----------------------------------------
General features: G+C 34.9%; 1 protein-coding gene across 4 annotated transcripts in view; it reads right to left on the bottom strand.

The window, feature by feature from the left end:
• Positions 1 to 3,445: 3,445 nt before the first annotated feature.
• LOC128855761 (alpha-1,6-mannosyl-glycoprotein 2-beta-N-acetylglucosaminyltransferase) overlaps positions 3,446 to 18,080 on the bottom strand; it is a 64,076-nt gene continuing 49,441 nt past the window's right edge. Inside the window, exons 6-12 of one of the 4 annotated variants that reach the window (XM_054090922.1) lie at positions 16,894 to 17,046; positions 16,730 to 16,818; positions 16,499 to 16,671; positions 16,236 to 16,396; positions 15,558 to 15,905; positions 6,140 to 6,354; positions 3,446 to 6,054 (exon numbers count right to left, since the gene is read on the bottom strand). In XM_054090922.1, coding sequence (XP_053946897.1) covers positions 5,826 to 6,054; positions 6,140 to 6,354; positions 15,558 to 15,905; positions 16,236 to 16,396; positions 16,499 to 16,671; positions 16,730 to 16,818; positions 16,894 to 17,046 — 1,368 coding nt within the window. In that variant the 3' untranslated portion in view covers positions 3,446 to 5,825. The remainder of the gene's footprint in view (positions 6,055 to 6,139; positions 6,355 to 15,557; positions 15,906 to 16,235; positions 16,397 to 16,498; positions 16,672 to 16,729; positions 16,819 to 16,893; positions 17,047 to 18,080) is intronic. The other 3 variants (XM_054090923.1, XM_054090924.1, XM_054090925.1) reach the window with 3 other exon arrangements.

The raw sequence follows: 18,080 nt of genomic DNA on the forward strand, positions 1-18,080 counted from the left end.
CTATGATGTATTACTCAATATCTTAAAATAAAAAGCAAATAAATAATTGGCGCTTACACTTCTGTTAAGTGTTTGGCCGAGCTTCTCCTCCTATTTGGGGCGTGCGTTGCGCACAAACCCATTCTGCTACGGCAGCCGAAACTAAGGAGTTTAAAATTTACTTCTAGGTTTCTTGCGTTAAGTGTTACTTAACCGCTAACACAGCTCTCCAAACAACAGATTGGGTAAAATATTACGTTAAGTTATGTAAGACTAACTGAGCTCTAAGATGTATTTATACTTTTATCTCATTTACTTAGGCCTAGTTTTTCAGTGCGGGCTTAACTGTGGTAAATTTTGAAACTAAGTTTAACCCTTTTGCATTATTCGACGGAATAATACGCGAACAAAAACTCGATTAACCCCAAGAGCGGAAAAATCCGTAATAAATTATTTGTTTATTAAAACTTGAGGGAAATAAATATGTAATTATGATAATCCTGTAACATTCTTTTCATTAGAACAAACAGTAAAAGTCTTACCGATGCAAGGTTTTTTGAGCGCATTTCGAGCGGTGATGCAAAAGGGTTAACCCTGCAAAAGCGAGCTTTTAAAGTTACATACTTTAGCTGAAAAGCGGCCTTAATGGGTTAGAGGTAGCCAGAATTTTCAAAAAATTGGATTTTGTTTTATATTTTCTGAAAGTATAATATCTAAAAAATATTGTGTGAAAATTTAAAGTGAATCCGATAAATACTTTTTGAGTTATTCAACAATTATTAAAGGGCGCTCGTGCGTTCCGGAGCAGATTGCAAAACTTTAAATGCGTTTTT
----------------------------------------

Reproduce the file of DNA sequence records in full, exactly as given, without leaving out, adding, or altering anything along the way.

General features: G+C 34.9%; 1 protein-coding gene across 4 annotated transcripts in view; it reads right to left on the bottom strand.

The window, feature by feature from the left end:
• Positions 1 to 3,445: 3,445 nt before the first annotated feature.
• LOC128855761 (alpha-1,6-mannosyl-glycoprotein 2-beta-N-acetylglucosaminyltransferase) overlaps positions 3,446 to 18,080 on the bottom strand; it is a 64,076-nt gene continuing 49,441 nt past the window's right edge. Inside the window, exons 6-12 of one of the 4 annotated variants that reach the window (XM_054090922.1) lie at positions 16,894 to 17,046; positions 16,730 to 16,818; positions 16,499 to 16,671; positions 16,236 to 16,396; positions 15,558 to 15,905; positions 6,140 to 6,354; positions 3,446 to 6,054 (exon numbers count right to left, since the gene is read on the bottom strand). In XM_054090922.1, coding sequence (XP_053946897.1) covers positions 5,826 to 6,054; positions 6,140 to 6,354; positions 15,558 to 15,905; positions 16,236 to 16,396; positions 16,499 to 16,671; positions 16,730 to 16,818; positions 16,894 to 17,046 — 1,368 coding nt within the window. In that variant the 3' untranslated portion in view covers positions 3,446 to 5,825. The remainder of the gene's footprint in view (positions 6,055 to 6,139; positions 6,355 to 15,557; positions 15,906 to 16,235; positions 16,397 to 16,498; positions 16,672 to 16,729; positions 16,819 to 16,893; positions 17,047 to 18,080) is intronic. The other 3 variants (XM_054090923.1, XM_054090924.1, XM_054090925.1) reach the window with 3 other exon arrangements.

The raw sequence follows: 18,080 nt of genomic DNA on the forward strand, positions 1-18,080 counted from the left end.
CTATGATGTATTACTCAATATCTTAAAATAAAAAGCAAATAAATAATTGGCGCTTACACTTCTGTTAAGTGTTTGGCCGAGCTTCTCCTCCTATTTGGGGCGTGCGTTGCGCACAAACCCATTCTGCTACGGCAGCCGAAACTAAGGAGTTTAAAATTTACTTCTAGGTTTCTTGCGTTAAGTGTTACTTAACCGCTAACACAGCTCTCCAAACAACAGATTGGGTAAAATATTACGTTAAGTTATGTAAGACTAACTGAGCTCTAAGATGTATTTATACTTTTATCTCATTTACTTAGGCCTAGTTTTTCAGTGCGGGCTTAACTGTGGTAAATTTTGAAACTAAGTTTAACCCTTTTGCATTATTCGACGGAATAATACGCGAACAAAAACTCGATTAACCCCAAGAGCGGAAAAATCCGTAATAAATTATTTGTTTATTAAAACTTGAGGGAAATAAATATGTAATTATGATAATCCTGTAACATTCTTTTCATTAGAACAAACAGTAAAAGTCTTACCGATGCAAGGTTTTTTGAGCGCATTTCGAGCGGTGATGCAAAAGGGTTAACCCTGCAAAAGCGAGCTTTTAAAGTTACATACTTTAGCTGAAAAGCGGCCTTAATGGGTTAGAGGTAGCCAGAATTTTCAAAAAATTGGATTTTGTTTTATATTTTCTGAAAGTATAATATCTAAAAAATATTGTGTGAAAATTTAAAGTGAATCCGATAAATACTTTTTGAGTTATTCAACAATTATTAAAGGGCGCTCGTGCGTTCCGGAGCAGATTGCAAAACTTTAAATGCGTTTTT